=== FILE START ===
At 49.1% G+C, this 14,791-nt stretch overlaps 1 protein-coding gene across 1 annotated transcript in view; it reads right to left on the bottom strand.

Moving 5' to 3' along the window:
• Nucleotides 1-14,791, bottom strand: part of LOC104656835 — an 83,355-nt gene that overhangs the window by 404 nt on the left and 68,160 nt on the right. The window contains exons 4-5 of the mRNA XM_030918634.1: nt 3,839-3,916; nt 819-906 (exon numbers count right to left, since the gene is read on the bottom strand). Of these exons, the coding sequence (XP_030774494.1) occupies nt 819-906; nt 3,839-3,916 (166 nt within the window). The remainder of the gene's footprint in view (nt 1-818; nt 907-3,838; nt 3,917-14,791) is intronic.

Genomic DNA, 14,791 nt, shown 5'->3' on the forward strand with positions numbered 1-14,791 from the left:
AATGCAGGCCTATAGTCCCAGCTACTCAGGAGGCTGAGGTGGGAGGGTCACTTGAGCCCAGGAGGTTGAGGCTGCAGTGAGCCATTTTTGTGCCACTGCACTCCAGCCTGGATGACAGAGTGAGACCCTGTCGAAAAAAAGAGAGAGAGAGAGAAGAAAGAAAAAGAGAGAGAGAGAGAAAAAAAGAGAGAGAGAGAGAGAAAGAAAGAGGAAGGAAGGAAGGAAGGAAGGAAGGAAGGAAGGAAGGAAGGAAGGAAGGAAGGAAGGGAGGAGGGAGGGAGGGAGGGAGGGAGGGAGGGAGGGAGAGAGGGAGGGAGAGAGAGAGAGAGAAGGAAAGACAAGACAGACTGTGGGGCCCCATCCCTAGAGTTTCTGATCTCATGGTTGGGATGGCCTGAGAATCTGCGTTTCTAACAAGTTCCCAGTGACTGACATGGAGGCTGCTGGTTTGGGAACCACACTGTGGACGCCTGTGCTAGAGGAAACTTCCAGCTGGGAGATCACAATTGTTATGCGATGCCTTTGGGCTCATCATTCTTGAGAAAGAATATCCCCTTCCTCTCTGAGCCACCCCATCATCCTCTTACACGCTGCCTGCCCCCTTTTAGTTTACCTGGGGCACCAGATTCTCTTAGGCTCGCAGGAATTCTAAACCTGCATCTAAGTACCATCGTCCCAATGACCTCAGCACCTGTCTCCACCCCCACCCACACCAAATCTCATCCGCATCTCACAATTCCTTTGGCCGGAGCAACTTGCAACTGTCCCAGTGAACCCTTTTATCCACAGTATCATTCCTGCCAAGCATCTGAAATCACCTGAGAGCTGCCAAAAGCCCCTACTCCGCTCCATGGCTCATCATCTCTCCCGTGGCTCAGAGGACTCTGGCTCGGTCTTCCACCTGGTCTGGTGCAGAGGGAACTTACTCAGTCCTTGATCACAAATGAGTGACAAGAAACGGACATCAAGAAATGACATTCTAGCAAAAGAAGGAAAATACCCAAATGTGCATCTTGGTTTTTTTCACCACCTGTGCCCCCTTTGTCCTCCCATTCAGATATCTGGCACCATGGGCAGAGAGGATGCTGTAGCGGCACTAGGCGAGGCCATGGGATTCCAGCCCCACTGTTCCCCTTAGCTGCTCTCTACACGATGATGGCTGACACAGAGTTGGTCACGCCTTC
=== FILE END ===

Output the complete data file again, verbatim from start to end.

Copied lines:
At 49.1% G+C, this 14,791-nt stretch overlaps 1 protein-coding gene across 1 annotated transcript in view; it reads right to left on the bottom strand.

Moving 5' to 3' along the window:
• Nucleotides 1-14,791, bottom strand: part of LOC104656835 — an 83,355-nt gene that overhangs the window by 404 nt on the left and 68,160 nt on the right. The window contains exons 4-5 of the mRNA XM_030918634.1: nt 3,839-3,916; nt 819-906 (exon numbers count right to left, since the gene is read on the bottom strand). Of these exons, the coding sequence (XP_030774494.1) occupies nt 819-906; nt 3,839-3,916 (166 nt within the window). The remainder of the gene's footprint in view (nt 1-818; nt 907-3,838; nt 3,917-14,791) is intronic.

Genomic DNA, 14,791 nt, shown 5'->3' on the forward strand with positions numbered 1-14,791 from the left:
AATGCAGGCCTATAGTCCCAGCTACTCAGGAGGCTGAGGTGGGAGGGTCACTTGAGCCCAGGAGGTTGAGGCTGCAGTGAGCCATTTTTGTGCCACTGCACTCCAGCCTGGATGACAGAGTGAGACCCTGTCGAAAAAAAGAGAGAGAGAGAGAAGAAAGAAAAAGAGAGAGAGAGAGAAAAAAAGAGAGAGAGAGAGAGAAAGAAAGAGGAAGGAAGGAAGGAAGGAAGGAAGGAAGGAAGGAAGGAAGGAAGGAAGGAAGGAAGGGAGGAGGGAGGGAGGGAGGGAGGGAGGGAGGGAGGGAGAGAGGGAGGGAGAGAGAGAGAGAGAAGGAAAGACAAGACAGACTGTGGGGCCCCATCCCTAGAGTTTCTGATCTCATGGTTGGGATGGCCTGAGAATCTGCGTTTCTAACAAGTTCCCAGTGACTGACATGGAGGCTGCTGGTTTGGGAACCACACTGTGGACGCCTGTGCTAGAGGAAACTTCCAGCTGGGAGATCACAATTGTTATGCGATGCCTTTGGGCTCATCATTCTTGAGAAAGAATATCCCCTTCCTCTCTGAGCCACCCCATCATCCTCTTACACGCTGCCTGCCCCCTTTTAGTTTACCTGGGGCACCAGATTCTCTTAGGCTCGCAGGAATTCTAAACCTGCATCTAAGTACCATCGTCCCAATGACCTCAGCACCTGTCTCCACCCCCACCCACACCAAATCTCATCCGCATCTCACAATTCCTTTGGCCGGAGCAACTTGCAACTGTCCCAGTGAACCCTTTTATCCACAGTATCATTCCTGCCAAGCATCTGAAATCACCTGAGAGCTGCCAAAAGCCCCTACTCCGCTCCATGGCTCATCATCTCTCCCGTGGCTCAGAGGACTCTGGCTCGGTCTTCCACCTGGTCTGGTGCAGAGGGAACTTACTCAGTCCTTGATCACAAATGAGTGACAAGAAACGGACATCAAGAAATGACATTCTAGCAAAAGAAGGAAAATACCCAAATGTGCATCTTGGTTTTTTTCACCACCTGTGCCCCCTTTGTCCTCCCATTCAGATATCTGGCACCATGGGCAGAGAGGATGCTGTAGCGGCACTAGGCGAGGCCATGGGATTCCAGCCCCACTGTTCCCCTTAGCTGCTCTCTACACGATGATGGCTGACACAGAGTTGGTCACGCCTTC